Chapter 2 First Civilizations: Cities, States, and Unequal Societies
Introducing the First Civilizations Sumer • City states emerged in Sumer in Southern Mesopotamia around 3500–3000 B.C.E. • produced the first written language, used by officials to keep record of goods received at temples Egypt • developed along the Nile; Egypt’s pyramids, and pharaohs are very well known. • Egypt was a unified state unlike city-states of Sumer Nubia • Nubia developed as a distinct civilization further south on the Nile.
Norte Chico • From roughly 3000 to 1800 B.C.E. • Coastal area in central Peru, • While lacking rainfall, the area was watered by snowmelt-fed rivers from the Andes. • Some twenty-five urban centers developed. • Small cities produced goods such as cotton netsand fishing. • No farming based on grain but grew beans and fruit. • No protective walls or archeological signs of warfare(peaceful?) • No writing, they may have used knotted cords to record information. (quipu) • Isolated from the rest of the world, at some point maize from Central America arrived. • Established patterns for later civilizations (Chavin, Moche, Wari, Tiwanaku, and Inca)
Indus Valley • The Indus saw the development of large and planned cities but • No lasting monumental architecture as in Mesopotamia and Egypt. • system of standardized weights and measures, and architectural style, • No signs of political hierarchy or a centralized state. • While environmental degradation led to the collapse of this civilization, some • cultural patterns, such as religious rituals and yoga positions, remain to this day. Think making connections!
Oxus Valley • blended both irrigated agriculture and cattle raising • long-distance trade connections(goods from China, India, and Mesopotamia and pastoral nomads) Focal point? • Fortified cities with residential areas, artisan workshops and temples. • Social hierarchy evident through pictures of gods and men in different dress and at different events like banquets, chariot driving and carrying heavy items. • Brief history, by 1700, it faded away
Xia, Shang, & Zhou: In China, a series of dynasties established cultural and political patterns • centralized state • concept of the Mandate of Heaven, • character-based writing system, that would last until the early twentieth century.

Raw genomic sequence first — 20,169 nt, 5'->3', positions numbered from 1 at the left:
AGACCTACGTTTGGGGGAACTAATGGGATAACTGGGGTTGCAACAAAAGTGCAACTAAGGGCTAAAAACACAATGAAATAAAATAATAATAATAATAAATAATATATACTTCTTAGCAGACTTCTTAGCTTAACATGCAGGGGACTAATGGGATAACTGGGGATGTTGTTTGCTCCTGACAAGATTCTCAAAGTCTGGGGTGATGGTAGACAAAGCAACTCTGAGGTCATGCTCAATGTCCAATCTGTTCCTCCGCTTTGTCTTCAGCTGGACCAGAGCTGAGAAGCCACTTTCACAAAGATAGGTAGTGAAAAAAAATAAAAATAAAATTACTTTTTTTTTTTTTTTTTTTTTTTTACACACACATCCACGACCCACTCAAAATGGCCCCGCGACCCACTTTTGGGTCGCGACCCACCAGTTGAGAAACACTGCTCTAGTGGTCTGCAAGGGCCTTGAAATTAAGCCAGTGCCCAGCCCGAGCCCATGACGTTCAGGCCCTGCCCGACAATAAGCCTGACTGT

China Xia dynasty • Legendary monarch Wu organized flood control Shang and Zhou • Rulers enlarged the state, created tombs for themselves, buried thousands of sacrificial victims to accompany them into the afterlife • Zhou introduced the mandate of heaven, or Son of Heaven • Mandate of Heaven said the monarch has a divine right to rule as long as he ruled with good intentions • Oracle bones have been discovered that were created to help rulers predict the future and with governing • Greatest cultural continuity from formation to modern times
Olmec • Along the Gulf of Mexico, present day Veracruz • the Olmec civilization took shape around 1200 B.C.E • Based on maize, beans, and squash • Cities arose from competing chiefdoms; later became ceremonial centers filled with temples, pyramids and tombs of rulers • Colossal heads are most famous legacy • Possibly created the first written language in the Americas (900 B.C.E) • set the cultural patterns for centuries in Mesoamerican, as seen by the survival of architectural styles, rituals, and ceremonial ball games • Influenced both Maya and Teotihuacan “the mother civilization”
The Erosion of Equality 1. Inequalities of wealth, status, & power: Class distinctions were based on access to wealth, social status, and the ability to control and use power. 2. Impact of urbanization: Urbanization decreased village egalitarianism and increased social inequality. 3. Elite privileges: Elites enjoyed privileges based on wealth and power but also enjoyed legaland ceremonial status. 4. Wealth producers: most people were commoners who produced most of the surplus wealth. Commoners felt wealth was taken by the elites, often causing tension 5. Slaves: Enslaved by war, crime, or debt: slaves were at the bottom of social hierarchies and they worked a variety of tasks.
Hierarchies of Gender Most gender systems were “ideally” patriarchal • Reality of the lives of men and women were not like this Gender interacted with class • Upper class women limited to home • Vast majority of women had to be out in public, working the fields, tending livestock, acting as merchants or serving in houses of superiors • Some pushed their limits and restricitons • Most women accepted their assigned roles (not imagining gender inequality) • Many felt they were protected by their men